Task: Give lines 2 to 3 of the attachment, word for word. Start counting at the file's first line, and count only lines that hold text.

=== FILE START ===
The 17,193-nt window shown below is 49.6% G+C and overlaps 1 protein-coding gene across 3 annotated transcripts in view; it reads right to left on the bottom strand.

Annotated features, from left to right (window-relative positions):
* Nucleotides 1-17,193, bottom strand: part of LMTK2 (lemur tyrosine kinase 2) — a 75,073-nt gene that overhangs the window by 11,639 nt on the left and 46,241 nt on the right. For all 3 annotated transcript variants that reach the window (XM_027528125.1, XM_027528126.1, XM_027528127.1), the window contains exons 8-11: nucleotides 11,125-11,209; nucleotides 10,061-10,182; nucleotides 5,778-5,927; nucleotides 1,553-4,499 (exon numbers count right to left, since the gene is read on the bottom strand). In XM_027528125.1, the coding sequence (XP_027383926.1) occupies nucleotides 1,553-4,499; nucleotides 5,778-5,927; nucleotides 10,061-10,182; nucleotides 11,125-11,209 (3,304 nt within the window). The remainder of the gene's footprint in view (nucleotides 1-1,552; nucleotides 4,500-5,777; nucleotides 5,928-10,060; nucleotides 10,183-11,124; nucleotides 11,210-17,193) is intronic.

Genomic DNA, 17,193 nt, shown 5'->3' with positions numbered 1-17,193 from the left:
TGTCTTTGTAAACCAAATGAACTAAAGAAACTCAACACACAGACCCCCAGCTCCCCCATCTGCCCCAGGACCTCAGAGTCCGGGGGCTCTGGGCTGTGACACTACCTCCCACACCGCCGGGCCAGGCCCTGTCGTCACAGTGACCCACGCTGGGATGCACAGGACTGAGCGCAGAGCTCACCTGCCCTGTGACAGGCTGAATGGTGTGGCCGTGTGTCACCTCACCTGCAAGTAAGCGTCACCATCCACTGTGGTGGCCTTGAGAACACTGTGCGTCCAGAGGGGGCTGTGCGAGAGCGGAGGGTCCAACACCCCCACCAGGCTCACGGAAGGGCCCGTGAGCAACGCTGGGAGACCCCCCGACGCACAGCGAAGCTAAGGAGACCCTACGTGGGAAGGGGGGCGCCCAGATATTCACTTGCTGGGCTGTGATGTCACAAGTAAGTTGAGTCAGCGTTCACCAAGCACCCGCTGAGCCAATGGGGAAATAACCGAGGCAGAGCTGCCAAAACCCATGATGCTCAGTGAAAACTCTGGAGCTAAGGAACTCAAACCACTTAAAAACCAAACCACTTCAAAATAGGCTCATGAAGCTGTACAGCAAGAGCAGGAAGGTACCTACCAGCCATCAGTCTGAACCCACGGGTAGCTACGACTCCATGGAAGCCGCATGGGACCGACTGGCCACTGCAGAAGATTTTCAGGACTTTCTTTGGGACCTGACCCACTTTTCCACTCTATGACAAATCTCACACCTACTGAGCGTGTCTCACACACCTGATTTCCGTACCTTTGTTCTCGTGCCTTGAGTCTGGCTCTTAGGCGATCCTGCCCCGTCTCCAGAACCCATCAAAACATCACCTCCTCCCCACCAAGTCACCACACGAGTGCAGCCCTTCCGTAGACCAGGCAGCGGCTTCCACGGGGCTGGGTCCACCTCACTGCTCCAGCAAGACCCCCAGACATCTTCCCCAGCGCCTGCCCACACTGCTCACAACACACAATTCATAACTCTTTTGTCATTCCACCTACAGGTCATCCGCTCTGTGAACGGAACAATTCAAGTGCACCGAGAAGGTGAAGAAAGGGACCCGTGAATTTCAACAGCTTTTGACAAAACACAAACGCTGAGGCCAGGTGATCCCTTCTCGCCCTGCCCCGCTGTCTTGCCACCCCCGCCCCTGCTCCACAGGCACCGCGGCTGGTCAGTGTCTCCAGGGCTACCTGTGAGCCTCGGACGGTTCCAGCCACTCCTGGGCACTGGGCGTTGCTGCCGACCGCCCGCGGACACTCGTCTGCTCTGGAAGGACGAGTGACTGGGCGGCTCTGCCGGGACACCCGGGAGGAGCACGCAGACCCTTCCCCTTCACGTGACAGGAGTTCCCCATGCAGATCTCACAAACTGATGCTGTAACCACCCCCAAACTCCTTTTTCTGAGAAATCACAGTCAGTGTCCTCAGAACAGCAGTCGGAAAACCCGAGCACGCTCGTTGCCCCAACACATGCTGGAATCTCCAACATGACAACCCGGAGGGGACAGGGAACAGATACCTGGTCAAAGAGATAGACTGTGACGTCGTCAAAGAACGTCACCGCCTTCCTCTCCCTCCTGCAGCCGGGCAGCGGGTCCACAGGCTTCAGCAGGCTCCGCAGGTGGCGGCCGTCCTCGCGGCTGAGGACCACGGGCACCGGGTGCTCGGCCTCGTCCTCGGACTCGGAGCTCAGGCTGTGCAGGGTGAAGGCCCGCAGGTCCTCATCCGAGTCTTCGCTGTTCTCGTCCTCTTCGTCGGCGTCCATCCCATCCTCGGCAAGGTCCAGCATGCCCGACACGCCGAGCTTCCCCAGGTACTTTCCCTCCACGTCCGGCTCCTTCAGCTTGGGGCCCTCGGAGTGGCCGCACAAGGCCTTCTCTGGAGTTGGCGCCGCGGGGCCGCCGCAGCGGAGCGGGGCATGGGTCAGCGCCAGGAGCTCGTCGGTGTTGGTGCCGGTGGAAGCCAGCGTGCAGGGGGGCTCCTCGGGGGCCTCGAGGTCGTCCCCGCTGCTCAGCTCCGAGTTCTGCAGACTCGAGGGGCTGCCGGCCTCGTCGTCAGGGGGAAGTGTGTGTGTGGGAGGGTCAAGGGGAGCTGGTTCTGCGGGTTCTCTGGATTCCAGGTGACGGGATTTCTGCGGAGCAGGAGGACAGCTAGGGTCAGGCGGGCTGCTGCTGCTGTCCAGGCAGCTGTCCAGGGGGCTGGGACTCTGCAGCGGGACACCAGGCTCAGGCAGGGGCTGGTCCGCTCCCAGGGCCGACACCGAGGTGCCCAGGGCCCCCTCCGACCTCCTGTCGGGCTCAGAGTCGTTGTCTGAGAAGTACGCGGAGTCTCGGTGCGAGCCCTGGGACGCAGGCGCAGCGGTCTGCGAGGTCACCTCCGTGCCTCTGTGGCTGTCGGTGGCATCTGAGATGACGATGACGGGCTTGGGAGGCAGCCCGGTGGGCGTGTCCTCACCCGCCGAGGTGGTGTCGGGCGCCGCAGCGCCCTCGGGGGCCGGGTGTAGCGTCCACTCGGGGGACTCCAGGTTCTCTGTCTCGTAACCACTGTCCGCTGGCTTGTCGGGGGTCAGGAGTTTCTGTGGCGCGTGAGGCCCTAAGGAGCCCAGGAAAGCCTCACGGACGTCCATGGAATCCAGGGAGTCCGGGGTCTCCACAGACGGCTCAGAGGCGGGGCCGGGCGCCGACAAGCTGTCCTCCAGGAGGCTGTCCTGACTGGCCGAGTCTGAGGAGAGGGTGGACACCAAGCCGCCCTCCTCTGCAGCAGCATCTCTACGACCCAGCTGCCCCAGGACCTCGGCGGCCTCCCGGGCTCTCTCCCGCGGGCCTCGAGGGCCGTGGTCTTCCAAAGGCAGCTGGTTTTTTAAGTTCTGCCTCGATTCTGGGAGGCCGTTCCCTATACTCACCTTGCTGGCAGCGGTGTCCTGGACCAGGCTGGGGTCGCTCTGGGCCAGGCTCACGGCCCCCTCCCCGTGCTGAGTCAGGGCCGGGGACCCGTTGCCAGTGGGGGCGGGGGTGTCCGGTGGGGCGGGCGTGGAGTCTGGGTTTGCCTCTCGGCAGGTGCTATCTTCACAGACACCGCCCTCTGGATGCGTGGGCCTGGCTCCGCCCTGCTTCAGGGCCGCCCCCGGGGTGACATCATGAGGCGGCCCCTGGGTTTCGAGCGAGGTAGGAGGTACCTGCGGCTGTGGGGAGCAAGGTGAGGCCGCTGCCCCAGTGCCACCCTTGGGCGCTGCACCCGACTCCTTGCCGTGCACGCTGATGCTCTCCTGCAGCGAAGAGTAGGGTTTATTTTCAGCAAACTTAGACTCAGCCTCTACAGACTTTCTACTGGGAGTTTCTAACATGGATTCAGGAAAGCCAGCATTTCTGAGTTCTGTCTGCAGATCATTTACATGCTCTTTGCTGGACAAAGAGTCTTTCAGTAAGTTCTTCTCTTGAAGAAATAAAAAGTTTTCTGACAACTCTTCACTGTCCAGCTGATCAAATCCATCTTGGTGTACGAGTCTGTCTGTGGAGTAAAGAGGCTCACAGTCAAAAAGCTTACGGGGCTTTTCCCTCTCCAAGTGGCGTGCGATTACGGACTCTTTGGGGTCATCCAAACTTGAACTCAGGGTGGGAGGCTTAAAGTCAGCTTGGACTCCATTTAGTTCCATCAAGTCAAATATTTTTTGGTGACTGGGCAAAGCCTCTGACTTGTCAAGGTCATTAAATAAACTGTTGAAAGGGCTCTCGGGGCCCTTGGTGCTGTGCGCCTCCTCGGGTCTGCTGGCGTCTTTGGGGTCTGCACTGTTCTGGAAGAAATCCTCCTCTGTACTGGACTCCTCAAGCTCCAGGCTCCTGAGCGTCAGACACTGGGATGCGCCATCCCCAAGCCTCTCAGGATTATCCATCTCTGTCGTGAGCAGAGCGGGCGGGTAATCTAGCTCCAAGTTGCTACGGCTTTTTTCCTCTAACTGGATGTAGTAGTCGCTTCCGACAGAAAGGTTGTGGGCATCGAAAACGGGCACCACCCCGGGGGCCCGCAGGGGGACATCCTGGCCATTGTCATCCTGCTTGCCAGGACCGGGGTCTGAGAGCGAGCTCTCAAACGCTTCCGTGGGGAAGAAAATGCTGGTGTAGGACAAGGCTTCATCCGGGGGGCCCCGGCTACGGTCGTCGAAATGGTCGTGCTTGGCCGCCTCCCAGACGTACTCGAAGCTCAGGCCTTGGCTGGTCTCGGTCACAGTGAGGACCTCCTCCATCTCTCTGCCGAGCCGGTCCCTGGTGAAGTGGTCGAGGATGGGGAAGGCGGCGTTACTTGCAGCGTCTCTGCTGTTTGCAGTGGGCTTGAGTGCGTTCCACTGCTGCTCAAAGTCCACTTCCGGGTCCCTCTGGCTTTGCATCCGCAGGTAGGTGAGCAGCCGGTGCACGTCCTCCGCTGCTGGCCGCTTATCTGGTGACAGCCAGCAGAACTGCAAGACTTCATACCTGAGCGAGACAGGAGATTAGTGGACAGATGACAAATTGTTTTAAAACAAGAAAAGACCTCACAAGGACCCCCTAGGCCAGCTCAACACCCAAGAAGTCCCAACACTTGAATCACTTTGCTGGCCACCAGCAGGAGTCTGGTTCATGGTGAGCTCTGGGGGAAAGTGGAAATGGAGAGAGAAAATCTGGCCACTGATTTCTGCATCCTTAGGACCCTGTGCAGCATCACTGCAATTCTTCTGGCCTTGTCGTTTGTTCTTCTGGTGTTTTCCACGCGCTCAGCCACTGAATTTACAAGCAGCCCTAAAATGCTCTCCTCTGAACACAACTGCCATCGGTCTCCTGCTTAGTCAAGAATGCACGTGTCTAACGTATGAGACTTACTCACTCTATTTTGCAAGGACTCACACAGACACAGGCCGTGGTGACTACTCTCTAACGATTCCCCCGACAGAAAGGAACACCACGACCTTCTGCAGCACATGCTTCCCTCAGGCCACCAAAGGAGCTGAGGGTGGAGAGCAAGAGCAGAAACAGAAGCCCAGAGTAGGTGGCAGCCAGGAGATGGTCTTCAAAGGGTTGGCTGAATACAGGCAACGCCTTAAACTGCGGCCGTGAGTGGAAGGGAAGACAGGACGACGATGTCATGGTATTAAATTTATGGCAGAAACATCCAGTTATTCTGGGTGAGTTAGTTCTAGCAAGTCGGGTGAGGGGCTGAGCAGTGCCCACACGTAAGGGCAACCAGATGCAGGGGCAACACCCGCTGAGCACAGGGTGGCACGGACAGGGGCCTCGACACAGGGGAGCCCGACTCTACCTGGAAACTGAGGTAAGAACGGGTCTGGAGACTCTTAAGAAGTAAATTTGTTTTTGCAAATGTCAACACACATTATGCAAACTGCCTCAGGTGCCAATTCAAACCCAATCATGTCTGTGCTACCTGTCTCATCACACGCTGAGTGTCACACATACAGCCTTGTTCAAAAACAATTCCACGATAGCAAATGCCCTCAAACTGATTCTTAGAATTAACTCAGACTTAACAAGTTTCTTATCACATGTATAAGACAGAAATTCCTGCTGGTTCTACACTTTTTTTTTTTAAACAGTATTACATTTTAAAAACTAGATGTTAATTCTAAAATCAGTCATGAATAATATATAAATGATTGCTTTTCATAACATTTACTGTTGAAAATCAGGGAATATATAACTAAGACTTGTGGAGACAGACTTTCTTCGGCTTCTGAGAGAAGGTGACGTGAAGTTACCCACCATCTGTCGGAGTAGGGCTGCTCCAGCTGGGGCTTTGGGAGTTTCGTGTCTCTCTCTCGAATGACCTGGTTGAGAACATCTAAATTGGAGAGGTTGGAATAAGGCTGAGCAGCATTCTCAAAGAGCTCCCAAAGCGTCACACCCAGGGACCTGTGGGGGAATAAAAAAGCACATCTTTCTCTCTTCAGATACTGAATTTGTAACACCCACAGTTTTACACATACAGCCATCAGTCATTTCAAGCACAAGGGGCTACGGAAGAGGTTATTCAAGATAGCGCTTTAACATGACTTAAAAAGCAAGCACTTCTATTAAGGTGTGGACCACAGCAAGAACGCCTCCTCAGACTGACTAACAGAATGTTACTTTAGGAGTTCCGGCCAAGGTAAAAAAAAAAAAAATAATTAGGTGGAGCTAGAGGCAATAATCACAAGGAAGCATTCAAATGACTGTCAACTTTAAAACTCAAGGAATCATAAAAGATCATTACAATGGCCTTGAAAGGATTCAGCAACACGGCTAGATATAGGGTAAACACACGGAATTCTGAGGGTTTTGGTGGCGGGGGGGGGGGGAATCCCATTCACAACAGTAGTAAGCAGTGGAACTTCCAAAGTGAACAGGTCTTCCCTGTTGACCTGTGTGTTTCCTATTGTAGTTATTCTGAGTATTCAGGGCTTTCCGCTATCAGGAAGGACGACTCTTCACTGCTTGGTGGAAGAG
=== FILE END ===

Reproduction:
Annotated features, from left to right (window-relative positions):
* Nucleotides 1-17,193, bottom strand: part of LMTK2 (lemur tyrosine kinase 2) — a 75,073-nt gene that overhangs the window by 11,639 nt on the left and 46,241 nt on the right. For all 3 annotated transcript variants that reach the window (XM_027528125.1, XM_027528126.1, XM_027528127.1), the window contains exons 8-11: nucleotides 11,125-11,209; nucleotides 10,061-10,182; nucleotides 5,778-5,927; nucleotides 1,553-4,499 (exon numbers count right to left, since the gene is read on the bottom strand). In XM_027528125.1, the coding sequence (XP_027383926.1) occupies nucleotides 1,553-4,499; nucleotides 5,778-5,927; nucleotides 10,061-10,182; nucleotides 11,125-11,209 (3,304 nt within the window). The remainder of the gene's footprint in view (nucleotides 1-1,552; nucleotides 4,500-5,777; nucleotides 5,928-10,060; nucleotides 10,183-11,124; nucleotides 11,210-17,193) is intronic.